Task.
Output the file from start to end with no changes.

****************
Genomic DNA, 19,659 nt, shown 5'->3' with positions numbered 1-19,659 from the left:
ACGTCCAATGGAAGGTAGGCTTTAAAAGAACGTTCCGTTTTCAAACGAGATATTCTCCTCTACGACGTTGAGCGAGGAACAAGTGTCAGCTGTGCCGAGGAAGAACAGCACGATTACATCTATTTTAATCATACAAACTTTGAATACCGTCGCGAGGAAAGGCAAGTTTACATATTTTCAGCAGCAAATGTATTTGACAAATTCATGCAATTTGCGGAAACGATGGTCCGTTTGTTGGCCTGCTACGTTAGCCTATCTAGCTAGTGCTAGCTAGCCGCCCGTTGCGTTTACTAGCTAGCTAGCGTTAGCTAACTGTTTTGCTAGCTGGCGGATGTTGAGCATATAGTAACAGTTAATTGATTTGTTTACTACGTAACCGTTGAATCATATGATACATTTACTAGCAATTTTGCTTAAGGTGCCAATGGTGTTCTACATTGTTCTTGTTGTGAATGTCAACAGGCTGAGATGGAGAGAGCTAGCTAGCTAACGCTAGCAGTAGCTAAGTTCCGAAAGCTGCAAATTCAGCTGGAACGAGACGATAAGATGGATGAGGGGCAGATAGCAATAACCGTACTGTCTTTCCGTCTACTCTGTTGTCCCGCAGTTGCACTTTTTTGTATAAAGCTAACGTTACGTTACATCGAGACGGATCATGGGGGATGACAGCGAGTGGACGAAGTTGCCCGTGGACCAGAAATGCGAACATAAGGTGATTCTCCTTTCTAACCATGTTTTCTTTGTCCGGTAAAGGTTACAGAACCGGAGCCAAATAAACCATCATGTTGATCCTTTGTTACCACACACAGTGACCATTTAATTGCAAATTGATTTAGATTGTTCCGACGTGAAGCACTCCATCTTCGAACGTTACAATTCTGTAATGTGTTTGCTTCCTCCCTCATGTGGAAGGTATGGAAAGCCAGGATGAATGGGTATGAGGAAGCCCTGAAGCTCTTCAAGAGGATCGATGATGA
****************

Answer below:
Genomic DNA, 19,659 nt, shown 5'->3' with positions numbered 1-19,659 from the left:
ACGTCCAATGGAAGGTAGGCTTTAAAAGAACGTTCCGTTTTCAAACGAGATATTCTCCTCTACGACGTTGAGCGAGGAACAAGTGTCAGCTGTGCCGAGGAAGAACAGCACGATTACATCTATTTTAATCATACAAACTTTGAATACCGTCGCGAGGAAAGGCAAGTTTACATATTTTCAGCAGCAAATGTATTTGACAAATTCATGCAATTTGCGGAAACGATGGTCCGTTTGTTGGCCTGCTACGTTAGCCTATCTAGCTAGTGCTAGCTAGCCGCCCGTTGCGTTTACTAGCTAGCTAGCGTTAGCTAACTGTTTTGCTAGCTGGCGGATGTTGAGCATATAGTAACAGTTAATTGATTTGTTTACTACGTAACCGTTGAATCATATGATACATTTACTAGCAATTTTGCTTAAGGTGCCAATGGTGTTCTACATTGTTCTTGTTGTGAATGTCAACAGGCTGAGATGGAGAGAGCTAGCTAGCTAACGCTAGCAGTAGCTAAGTTCCGAAAGCTGCAAATTCAGCTGGAACGAGACGATAAGATGGATGAGGGGCAGATAGCAATAACCGTACTGTCTTTCCGTCTACTCTGTTGTCCCGCAGTTGCACTTTTTTGTATAAAGCTAACGTTACGTTACATCGAGACGGATCATGGGGGATGACAGCGAGTGGACGAAGTTGCCCGTGGACCAGAAATGCGAACATAAGGTGATTCTCCTTTCTAACCATGTTTTCTTTGTCCGGTAAAGGTTACAGAACCGGAGCCAAATAAACCATCATGTTGATCCTTTGTTACCACACACAGTGACCATTTAATTGCAAATTGATTTAGATTGTTCCGACGTGAAGCACTCCATCTTCGAACGTTACAATTCTGTAATGTGTTTGCTTCCTCCCTCATGTGGAAGGTATGGAAAGCCAGGATGAATGGGTATGAGGAAGCCCTGAAGCTCTTCAAGAGGATCGATGATGA